In a 2008 visit to the London School of Economics, Queen Elizabeth famously asked economists why no one had predicted the onset of the financial crisis then afflicting the global economy. For Princeton University’s Atif Mian and Emil Verner, along with Chicago Booth’s Amir Sufi, the answer may be explained in part by a fundamental misunderstanding in macroeconomics of the relationship between household debt and economic growth.
Research conducted by Mian, Sufi, and Verner debunks a basic assumption about debt that has long featured in macroeconomic models. A rise in debt, the assumption goes, reflects investment that can be expected to improve the economy. Using data from 30 countries between 1960 and 2012, the researchers demonstrate that rather than predicting economic growth, an increase in debt actually predicts a fall in GDP.
Countries with the biggest rises in household debt over the three- to four-year period before the crisis suffered the biggest postcrisis declines in spending, as well as higher unemployment rates, the authors note. They also find that household debt is the most predictive component of private debt, rather than the nonfinancial-firm debt that’s considered more important in standard economic models.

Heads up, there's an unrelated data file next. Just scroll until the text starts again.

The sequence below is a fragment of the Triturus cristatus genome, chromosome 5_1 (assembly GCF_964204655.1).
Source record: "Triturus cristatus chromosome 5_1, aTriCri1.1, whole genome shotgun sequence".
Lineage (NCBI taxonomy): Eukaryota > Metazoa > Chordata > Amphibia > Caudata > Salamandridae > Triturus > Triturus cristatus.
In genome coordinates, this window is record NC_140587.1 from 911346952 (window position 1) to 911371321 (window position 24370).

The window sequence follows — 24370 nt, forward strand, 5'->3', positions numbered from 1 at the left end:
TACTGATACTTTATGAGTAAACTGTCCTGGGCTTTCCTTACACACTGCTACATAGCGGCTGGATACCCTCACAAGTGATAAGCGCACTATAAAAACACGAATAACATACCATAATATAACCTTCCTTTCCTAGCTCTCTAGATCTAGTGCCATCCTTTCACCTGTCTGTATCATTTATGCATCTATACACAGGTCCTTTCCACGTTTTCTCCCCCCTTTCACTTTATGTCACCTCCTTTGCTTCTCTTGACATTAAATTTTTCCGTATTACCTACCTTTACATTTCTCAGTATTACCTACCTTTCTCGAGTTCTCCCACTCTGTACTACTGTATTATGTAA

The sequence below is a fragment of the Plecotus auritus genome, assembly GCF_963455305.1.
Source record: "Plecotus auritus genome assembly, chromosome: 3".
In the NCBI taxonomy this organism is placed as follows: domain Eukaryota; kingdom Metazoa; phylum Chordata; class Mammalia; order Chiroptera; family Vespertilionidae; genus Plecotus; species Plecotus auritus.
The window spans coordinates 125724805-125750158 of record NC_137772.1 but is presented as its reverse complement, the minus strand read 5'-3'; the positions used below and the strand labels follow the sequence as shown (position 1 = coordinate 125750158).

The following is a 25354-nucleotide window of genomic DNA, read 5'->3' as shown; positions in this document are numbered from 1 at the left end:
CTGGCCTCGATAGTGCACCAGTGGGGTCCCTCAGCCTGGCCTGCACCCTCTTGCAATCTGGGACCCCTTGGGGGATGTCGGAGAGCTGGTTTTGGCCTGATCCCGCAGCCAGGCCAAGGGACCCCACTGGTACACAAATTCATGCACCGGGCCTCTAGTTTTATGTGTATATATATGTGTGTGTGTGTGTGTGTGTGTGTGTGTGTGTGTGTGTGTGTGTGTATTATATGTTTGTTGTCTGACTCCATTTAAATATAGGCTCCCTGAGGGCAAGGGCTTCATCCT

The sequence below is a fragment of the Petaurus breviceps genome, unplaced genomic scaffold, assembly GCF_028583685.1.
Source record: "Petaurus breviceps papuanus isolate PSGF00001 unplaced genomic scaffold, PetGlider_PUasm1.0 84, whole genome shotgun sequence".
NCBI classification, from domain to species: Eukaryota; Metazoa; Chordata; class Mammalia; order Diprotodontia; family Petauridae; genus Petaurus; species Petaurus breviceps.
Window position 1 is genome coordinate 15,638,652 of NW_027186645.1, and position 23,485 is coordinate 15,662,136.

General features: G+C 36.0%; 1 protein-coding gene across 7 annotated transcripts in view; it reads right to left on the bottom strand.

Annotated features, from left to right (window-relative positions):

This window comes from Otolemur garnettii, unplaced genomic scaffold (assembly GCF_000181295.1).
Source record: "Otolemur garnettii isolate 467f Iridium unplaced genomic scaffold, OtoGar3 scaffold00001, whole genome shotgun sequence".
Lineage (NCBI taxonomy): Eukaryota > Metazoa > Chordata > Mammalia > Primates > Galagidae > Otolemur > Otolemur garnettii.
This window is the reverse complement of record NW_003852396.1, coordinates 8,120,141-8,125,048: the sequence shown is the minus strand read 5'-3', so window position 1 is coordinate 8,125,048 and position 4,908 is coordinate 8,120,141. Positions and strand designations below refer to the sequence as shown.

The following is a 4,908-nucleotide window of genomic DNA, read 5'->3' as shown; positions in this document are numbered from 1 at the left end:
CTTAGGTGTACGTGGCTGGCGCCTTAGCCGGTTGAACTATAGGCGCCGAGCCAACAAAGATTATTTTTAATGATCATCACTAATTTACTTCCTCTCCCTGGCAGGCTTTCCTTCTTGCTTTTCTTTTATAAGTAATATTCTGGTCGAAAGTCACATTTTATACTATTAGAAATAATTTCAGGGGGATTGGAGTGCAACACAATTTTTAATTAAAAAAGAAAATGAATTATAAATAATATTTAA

Conventional assumptions about debt, the research suggests, can help explain shortcomings in economic forecasts published by economic agencies throughout the recession. Some organizations, including the International Monetary Fund and the Organisation for Economic Co-operation and Development, tended to underestimate the negative effects of a large rise in household debt-to-GDP ratio, Mian, Sufi, and Verner argue. Changes in debt-to-GDP ratios, they find, predict forecasting errors with standard models. The research also describes a global household debt cycle with predictive powers: a strong rise in the global household debt-to-GDP ratio associates with a large decline in subsequent global economic growth. Mian, Sufi, and Verner point out that there is no such correlation between global nonfinancial-firm debt-to-GDP ratios and global GDP growth.